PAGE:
Today's entry is written by Museum Assistant
Pablo Morales Henry.
I would like to present one of my favorite items in the house, Mr. Bush’s portrait in the library. The first impression upon viewing the portrait is that Mr. Bush was an impressive man both in stature and Oregon history. The portrait reminded me of one of the typical presidential portraits from the 19th century.
The portrait that I am referring to was painted by William F. Cogswell, who was born in Sandusky, NY in 1819 and died in Pasadena, CA in 1903. The portrait was painted in 1880. Cogswell was not just an ordinary artist, and there are several reasons why his work is so unique. First of all, he taught himself portrait painting in the 1830s while he was working at a color factory and from there he made a career. Another reason is the fact that some of his most famous works are portraits of U.S. presidents. Perhaps his most famous work is a portrait of President Abraham Lincoln, which was painted 1864 (this portrait is displayed at the White House). Cogswell also painted a portrait of Ulysses S. Grant in 1868 (this portrait is displayed at the U.S. Senate). Cogswell painted this portrait the year before Grant started his first term in office. Later, he also painted President Grant and his family (this piece is displayed at the Smithsonian). Afterwards, Cogswell painted a portrait of President McKinley and the portraits of King Kalakaua and Queen Liliuokalani of Hawaii, just to name a few of the people that commissioned work from him.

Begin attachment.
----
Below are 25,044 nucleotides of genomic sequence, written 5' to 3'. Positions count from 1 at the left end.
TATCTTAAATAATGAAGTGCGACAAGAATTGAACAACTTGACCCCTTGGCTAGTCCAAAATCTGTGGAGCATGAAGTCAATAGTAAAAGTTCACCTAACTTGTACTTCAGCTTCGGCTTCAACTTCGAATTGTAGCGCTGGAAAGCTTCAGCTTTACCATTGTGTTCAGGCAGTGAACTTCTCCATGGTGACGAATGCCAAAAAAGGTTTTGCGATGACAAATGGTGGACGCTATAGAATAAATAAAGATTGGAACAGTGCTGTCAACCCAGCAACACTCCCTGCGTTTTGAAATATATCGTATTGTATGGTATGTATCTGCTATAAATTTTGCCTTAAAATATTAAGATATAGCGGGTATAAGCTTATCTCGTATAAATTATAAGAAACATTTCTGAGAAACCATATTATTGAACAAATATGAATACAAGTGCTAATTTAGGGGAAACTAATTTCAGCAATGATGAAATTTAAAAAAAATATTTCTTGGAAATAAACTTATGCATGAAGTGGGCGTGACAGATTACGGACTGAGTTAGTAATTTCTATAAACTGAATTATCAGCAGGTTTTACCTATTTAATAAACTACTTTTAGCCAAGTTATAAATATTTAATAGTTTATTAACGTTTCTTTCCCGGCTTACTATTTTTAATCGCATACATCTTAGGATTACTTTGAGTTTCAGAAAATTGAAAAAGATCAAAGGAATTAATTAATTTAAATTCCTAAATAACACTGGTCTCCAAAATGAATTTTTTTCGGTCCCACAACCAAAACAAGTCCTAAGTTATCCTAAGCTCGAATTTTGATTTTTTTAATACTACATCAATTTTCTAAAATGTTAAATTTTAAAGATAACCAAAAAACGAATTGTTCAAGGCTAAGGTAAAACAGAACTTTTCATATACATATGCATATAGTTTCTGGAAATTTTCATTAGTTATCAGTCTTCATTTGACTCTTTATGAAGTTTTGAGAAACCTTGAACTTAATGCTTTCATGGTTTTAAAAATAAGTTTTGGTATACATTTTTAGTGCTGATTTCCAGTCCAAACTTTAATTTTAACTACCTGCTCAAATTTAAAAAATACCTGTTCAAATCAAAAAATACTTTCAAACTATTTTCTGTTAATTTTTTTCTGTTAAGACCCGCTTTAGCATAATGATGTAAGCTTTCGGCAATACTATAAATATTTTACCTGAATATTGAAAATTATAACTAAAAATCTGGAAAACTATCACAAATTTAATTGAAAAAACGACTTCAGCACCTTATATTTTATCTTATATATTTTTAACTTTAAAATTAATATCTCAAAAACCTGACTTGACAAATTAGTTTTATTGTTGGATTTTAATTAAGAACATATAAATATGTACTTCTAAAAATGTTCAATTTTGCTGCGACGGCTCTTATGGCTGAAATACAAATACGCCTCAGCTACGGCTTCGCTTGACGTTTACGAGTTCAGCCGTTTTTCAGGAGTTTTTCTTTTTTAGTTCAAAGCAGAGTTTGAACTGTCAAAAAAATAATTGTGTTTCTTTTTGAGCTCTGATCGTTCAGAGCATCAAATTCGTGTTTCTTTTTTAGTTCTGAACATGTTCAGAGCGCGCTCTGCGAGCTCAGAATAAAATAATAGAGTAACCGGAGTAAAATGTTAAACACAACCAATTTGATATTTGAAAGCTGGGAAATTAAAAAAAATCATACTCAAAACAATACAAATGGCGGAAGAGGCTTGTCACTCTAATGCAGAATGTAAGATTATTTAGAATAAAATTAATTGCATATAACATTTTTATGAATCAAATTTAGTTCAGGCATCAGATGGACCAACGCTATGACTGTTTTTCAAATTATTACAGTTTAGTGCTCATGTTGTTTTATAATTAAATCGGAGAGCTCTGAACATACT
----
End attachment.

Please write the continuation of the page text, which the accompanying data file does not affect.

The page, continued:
After quite a few years of success on the east coast, in 1873, Cogswell moved to California. He had previously lived in California during the gold rush, which was an event that motivated some interesting works in his early career. Cogswell bought a property in what is today east Pasadena, and built a beautiful Victorian house. He lived there for many years, during which time he travelled and continued painting. He primarily painted political figures from the State of California. It was during this time that Cogswell painted the portrait of Asahel Bush II that we have today at the museum.
If you have not had the opportunity to appreciate this magnificent painting from the 19th century, please join us at the museum for a tour and you will see an incredible piece that is comparable with the portraits of Presidents Lincoln and Grant.